Legendary dance troupe grows in leaps and bounds
Cloud Gate Dance Theatre incorporates a wide range of styles, having evolved over the years from narrative pieces to modernist abstraction
It is more than 30 years since the Cloud Gate Dance Theatre of Taiwan gave its first show in Hong Kong, in September 1975. The troupe performed Tale of the White Serpent at the former Lee Theatre before performing it in its homeland Taiwan. Since then, whenever Cloud Gate comes to Hong Kong, it plays to full houses.
Cloud Gate returns to the territory for the 15th time in April, bringing two programmes as part of the Leisure and Cultural Services Department's Cultural Presentations series of music, dance, Chinese opera, theatre and multi-arts.
Tale of the White Serpent and Unforgettable Moments of Cloud Gate (April 25 and 26) are signature works of Cloud Gate founder and artistic director Lin Hwai-min. These works are considered some of Lin's finest work as a choreographer. The programme also includes excerpts from works such as Nine Songs, The Dream of the Red Chamber, Moon Water and Legacy. Lin said that performing these dance pieces once again in Hong Kong was like reading his own diary.
The modern dance trilogy White will have its premiere in Hong Kong on April 28 and 29.
Nearing 60 and still a bundle of energy, Lin has devoted the past 33 years to developing Cloud Gate. The dance company has become such a venerated institution in Taiwan that the government has proclaimed August 21 as Cloud Gate Day, and renamed a street in the capital Cloud Gate Lane.
Lin studied Chinese opera movement in his native Taiwan, modern dance in New York and classical court dance in Japan and South Korea.
The name Cloud Gate is a reference to what is considered China's oldest dance, dating back 5,000 years. But Lin said the group was concerned neither with promoting traditional Chinese dance nor imitating western dance but rather creating something distinctly different. A Cloud Gate production combines old and new, east and west, indigenous Taiwanese songs, Chinese calligraphy, martial arts and echoes of western classical music.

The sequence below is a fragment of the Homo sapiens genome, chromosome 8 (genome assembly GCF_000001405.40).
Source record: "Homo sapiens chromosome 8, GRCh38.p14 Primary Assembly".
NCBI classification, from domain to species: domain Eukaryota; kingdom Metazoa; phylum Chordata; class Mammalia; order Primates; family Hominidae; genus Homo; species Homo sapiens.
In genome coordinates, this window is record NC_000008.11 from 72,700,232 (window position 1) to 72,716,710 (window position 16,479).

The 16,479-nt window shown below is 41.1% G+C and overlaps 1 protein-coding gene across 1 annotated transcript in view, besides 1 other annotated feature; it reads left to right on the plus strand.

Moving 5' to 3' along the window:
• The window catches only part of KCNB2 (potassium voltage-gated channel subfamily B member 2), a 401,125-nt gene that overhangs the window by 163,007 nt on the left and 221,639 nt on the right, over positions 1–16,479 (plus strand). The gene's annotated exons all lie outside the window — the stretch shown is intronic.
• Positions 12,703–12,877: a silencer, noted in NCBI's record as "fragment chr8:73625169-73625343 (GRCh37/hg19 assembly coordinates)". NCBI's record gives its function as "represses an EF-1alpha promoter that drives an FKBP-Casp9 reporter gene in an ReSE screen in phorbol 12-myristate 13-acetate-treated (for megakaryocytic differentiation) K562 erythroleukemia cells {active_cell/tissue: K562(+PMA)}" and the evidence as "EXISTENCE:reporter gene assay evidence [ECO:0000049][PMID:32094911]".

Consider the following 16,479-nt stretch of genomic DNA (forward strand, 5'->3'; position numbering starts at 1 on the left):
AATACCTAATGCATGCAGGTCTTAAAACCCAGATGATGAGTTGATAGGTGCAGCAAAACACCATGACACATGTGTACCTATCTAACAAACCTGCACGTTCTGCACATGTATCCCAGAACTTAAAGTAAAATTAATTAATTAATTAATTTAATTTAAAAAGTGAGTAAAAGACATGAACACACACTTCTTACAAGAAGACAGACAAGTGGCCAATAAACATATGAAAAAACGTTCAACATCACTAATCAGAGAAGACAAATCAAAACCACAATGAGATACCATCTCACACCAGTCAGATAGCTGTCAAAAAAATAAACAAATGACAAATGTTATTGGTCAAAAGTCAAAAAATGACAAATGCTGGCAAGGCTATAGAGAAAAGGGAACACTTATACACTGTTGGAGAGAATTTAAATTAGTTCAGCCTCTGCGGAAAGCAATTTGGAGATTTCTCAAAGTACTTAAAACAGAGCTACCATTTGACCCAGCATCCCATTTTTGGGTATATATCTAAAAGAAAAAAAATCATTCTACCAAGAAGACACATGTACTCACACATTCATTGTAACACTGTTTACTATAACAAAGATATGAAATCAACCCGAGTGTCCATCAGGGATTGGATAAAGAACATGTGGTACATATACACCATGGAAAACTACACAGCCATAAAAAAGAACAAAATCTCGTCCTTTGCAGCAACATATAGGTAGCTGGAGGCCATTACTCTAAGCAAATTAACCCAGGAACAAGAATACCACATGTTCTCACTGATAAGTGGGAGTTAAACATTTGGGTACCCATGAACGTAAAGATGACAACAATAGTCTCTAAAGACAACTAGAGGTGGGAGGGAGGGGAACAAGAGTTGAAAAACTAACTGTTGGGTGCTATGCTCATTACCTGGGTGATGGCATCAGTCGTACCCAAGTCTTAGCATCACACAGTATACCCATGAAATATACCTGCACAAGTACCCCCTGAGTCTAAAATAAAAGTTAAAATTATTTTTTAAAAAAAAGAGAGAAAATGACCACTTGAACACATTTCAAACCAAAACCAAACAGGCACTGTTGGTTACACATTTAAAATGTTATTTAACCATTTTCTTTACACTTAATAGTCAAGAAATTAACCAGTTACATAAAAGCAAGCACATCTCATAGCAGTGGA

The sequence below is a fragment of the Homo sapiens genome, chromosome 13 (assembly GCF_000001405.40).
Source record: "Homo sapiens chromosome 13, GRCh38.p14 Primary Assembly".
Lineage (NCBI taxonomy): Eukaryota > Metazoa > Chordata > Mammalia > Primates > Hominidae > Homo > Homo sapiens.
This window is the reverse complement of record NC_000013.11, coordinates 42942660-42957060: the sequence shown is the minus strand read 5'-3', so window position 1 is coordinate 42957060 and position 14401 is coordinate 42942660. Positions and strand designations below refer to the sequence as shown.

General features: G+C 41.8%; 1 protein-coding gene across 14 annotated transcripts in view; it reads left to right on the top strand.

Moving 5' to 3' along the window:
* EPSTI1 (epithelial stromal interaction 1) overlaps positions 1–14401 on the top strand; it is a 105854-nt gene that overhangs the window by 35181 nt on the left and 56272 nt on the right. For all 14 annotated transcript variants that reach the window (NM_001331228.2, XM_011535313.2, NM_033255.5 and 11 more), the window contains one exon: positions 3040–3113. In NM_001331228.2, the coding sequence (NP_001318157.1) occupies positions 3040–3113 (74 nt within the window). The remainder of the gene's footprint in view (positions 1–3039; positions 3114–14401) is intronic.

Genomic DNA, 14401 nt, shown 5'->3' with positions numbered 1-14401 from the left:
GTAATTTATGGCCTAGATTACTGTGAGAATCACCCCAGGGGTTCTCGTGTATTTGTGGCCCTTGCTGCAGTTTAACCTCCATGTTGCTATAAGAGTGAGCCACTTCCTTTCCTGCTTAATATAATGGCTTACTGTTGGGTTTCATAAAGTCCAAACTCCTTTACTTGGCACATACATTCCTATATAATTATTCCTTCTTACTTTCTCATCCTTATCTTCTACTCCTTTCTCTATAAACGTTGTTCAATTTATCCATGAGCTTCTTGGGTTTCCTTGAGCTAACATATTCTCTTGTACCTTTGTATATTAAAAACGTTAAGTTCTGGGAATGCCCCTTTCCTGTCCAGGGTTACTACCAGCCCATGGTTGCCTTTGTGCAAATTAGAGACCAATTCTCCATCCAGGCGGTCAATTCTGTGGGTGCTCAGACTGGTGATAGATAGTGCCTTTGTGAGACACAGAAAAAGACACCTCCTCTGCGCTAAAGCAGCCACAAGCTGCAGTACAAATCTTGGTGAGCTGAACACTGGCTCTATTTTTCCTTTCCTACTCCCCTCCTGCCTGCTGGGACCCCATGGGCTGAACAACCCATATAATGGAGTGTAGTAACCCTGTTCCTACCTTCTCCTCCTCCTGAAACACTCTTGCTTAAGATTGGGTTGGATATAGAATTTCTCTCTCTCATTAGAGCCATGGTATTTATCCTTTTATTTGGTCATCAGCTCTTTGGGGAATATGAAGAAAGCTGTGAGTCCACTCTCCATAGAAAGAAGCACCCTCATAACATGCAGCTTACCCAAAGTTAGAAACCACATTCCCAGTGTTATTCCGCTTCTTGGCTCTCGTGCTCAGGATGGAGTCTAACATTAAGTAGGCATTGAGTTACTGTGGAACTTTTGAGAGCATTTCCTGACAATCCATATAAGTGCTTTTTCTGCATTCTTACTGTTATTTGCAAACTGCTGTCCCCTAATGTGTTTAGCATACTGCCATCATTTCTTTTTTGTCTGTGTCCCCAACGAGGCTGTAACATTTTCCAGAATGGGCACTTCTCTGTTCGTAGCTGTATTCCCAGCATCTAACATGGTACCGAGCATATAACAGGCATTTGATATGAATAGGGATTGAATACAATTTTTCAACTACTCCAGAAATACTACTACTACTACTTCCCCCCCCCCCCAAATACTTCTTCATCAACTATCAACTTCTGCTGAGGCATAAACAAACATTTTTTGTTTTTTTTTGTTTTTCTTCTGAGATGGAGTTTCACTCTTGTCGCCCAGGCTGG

Lin has earned a string of international accolades. He was named best choreographer at the 2000 Lyon Dance Biennial, received a lifetime achievement award from the City of New York, and was named Asian Hero in 2005 by Time magazine. The company makes regular tours of Asia, Europe and the United States.
The shows are expected to be a nostalgia trip for faithful Cloud Gate fans in Hong Kong. 'Our Hong Kong audience has stayed with us for decades,' Lin said. 'We received e-mails from Hong Kong friends saying they missed the old programmes and wanted to see them again.
'The audience will see how Cloud Gate has evolved from the 1970s up to the present,' Lin said. 'They will see how the group has evolved from narrative pieces to abstract work, and how their body language has grown increasingly expressive.'
The shows will also be an exciting introduction to Cloud Gate for newcomers.
Tale of the White Serpent, which premiered in 1975, is a Chinese folk tale delivered in the style of Beijing opera.
Legacy, dating back to 1978, is a meditation on the migration of the Chinese people across the straits from the mainland to Taiwan, and synthesises modern and traditional dance. The Dream of the Red Chamber is more in the style of traditional ballet.
Lin started changing direction in 1993 with works such as Nine Songs and Moon Water, which signal a departure from work based on literary classics.
'In the early days, Cloud Gate dances were more representational and they told stories,' Lin said. 'By the time we reached Songs of the Wanderers, texts and representational imagery had disappeared.'
In this work a single dancer stands motionless in prayer during the entire performance, while grains of golden rice fall in a steady shower over the performer.
'We always look to reinvent ourselves,' Lin said. 'I have done some touching up for this production of Tale of the White Serpent and Unforgettable Moments of Cloud Gate. The audience will see improvements over past editions. Meanwhile, the White trilogy signals the future for Cloud Gate.'
White is a purely abstract work that explores nuances of colour; the set is minimalist, and the dancers are dressed in shades of white. Audiences will see White as very different from Lin's previous work, but in fact it has some things in common with two other popular Cloud Gate works, Moon Water and Bamboo Dreams, according to Lin.
'I especially like the third chapter, where the dancers stand on one leg for a long time while moving the rest of the body. It is spectacular. I am very proud of it,' he said.
The Cloud Gate Theatre of Taiwan comprises the main dance company, and Cloud Gate 2, which tours communities and works with young dancers and choreographers, and the Cloud Gate Dance School, which promotes dance education.